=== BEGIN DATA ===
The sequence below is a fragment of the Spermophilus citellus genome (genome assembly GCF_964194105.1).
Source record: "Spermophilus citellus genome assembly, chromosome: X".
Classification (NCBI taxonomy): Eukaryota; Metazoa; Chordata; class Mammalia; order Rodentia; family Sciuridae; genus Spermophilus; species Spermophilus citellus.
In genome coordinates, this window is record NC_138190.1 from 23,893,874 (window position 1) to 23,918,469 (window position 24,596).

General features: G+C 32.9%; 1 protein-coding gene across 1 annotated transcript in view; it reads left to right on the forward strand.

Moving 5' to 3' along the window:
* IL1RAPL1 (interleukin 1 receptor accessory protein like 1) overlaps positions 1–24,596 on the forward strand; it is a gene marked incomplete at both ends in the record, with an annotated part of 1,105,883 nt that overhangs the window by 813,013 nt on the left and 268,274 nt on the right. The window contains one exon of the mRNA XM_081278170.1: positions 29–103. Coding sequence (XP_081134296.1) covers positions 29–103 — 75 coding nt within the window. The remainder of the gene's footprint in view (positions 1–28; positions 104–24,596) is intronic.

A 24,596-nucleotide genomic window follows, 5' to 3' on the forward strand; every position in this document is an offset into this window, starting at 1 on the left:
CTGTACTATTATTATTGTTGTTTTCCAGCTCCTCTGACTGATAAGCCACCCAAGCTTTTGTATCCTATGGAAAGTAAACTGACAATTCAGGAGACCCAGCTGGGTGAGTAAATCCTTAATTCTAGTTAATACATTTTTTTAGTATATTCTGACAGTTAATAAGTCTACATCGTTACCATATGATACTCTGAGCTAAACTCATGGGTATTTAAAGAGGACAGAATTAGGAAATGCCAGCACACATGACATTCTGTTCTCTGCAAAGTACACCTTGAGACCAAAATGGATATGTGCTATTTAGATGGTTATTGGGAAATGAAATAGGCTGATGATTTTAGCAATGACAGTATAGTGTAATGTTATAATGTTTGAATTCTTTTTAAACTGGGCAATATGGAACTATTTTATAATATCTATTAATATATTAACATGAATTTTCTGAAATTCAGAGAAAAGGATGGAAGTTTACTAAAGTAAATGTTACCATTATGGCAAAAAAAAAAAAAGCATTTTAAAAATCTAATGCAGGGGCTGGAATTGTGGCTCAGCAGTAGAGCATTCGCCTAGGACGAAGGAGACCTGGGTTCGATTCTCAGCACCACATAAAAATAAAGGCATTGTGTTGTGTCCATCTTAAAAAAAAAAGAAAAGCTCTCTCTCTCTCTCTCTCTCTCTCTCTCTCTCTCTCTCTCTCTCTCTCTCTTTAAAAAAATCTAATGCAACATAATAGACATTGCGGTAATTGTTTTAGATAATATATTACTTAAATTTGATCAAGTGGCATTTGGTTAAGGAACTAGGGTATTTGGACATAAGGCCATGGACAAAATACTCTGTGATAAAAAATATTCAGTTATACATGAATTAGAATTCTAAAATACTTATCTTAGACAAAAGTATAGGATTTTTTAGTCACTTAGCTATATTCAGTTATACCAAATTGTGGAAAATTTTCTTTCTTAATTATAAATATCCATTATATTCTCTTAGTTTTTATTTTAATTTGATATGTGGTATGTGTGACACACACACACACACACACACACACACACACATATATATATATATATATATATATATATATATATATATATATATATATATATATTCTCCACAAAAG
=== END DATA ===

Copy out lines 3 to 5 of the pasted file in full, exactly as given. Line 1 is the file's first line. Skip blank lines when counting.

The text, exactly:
Classification (NCBI taxonomy): Eukaryota; Metazoa; Chordata; class Mammalia; order Rodentia; family Sciuridae; genus Spermophilus; species Spermophilus citellus.
In genome coordinates, this window is record NC_138190.1 from 23,893,874 (window position 1) to 23,918,469 (window position 24,596).

General features: G+C 32.9%; 1 protein-coding gene across 1 annotated transcript in view; it reads left to right on the forward strand.